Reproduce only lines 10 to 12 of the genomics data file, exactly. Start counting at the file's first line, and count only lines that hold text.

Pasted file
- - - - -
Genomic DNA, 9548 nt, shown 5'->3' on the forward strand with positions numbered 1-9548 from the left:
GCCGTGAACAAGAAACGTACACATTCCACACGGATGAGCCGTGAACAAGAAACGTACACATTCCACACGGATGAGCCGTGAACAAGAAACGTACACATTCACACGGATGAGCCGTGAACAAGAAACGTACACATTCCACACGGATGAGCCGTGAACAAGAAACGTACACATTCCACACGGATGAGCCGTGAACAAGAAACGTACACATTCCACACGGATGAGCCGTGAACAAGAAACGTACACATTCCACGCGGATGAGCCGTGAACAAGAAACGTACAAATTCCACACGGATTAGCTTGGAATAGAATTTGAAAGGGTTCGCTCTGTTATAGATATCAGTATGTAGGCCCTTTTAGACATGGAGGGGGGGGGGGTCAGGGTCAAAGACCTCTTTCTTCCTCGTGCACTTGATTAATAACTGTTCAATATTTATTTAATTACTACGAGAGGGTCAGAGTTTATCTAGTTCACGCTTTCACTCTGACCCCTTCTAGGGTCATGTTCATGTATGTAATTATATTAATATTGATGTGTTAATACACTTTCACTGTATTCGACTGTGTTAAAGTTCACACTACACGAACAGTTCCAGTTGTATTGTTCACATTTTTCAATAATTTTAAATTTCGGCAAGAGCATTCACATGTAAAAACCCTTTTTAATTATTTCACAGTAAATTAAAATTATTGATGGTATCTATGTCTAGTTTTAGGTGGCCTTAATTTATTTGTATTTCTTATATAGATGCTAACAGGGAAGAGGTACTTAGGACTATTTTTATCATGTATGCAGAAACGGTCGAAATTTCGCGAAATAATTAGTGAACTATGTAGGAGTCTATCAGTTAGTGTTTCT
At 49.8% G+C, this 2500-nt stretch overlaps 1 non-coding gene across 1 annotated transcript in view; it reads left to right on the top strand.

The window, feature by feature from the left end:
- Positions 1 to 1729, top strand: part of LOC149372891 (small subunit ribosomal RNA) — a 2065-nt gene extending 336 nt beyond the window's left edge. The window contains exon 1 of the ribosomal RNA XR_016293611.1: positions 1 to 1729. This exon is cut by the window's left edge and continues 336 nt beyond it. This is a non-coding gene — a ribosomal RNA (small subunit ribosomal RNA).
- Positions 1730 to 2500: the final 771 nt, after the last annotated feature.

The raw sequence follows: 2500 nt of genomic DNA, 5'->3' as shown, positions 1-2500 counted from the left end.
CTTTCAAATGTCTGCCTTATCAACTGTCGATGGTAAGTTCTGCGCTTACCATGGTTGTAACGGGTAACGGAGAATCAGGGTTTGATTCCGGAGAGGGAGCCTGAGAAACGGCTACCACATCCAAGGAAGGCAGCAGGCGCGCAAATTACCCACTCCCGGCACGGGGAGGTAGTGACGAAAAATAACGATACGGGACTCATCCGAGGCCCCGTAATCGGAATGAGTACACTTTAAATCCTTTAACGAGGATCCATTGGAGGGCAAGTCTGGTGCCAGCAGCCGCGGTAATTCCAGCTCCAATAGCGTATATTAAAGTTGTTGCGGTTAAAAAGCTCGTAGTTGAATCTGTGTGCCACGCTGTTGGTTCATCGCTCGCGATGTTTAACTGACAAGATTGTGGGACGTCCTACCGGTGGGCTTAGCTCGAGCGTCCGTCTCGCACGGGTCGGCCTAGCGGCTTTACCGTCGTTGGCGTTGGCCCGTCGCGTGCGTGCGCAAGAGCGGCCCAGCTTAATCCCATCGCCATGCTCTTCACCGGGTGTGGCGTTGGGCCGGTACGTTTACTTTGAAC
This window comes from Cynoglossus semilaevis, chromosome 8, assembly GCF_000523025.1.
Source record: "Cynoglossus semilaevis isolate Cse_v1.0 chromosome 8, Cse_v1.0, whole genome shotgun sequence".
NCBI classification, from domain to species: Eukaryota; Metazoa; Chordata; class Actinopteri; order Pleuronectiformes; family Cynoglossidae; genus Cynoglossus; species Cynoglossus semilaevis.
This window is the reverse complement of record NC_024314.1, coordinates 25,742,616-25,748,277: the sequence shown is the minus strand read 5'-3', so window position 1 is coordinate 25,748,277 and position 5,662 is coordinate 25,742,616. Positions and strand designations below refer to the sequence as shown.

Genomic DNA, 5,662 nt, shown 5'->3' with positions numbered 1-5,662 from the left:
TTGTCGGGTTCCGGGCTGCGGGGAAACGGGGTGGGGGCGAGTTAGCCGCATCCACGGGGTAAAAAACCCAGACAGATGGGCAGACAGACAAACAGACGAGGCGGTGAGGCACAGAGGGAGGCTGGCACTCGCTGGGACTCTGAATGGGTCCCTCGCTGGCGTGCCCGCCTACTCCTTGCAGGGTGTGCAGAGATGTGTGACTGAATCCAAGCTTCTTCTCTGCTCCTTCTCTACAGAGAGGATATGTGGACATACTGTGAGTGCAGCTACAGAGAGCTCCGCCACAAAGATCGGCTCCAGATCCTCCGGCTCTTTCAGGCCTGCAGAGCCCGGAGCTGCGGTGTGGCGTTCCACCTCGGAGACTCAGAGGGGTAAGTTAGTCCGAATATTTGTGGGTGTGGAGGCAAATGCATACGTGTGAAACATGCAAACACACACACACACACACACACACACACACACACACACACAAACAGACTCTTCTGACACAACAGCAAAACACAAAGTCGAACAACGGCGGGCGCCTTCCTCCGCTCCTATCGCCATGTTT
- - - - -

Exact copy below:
Source record: "Cynoglossus semilaevis isolate Cse_v1.0 chromosome 8, Cse_v1.0, whole genome shotgun sequence".
NCBI classification, from domain to species: Eukaryota; Metazoa; Chordata; class Actinopteri; order Pleuronectiformes; family Cynoglossidae; genus Cynoglossus; species Cynoglossus semilaevis.
This window is the reverse complement of record NC_024314.1, coordinates 25,742,616-25,748,277: the sequence shown is the minus strand read 5'-3', so window position 1 is coordinate 25,748,277 and position 5,662 is coordinate 25,742,616. Positions and strand designations below refer to the sequence as shown.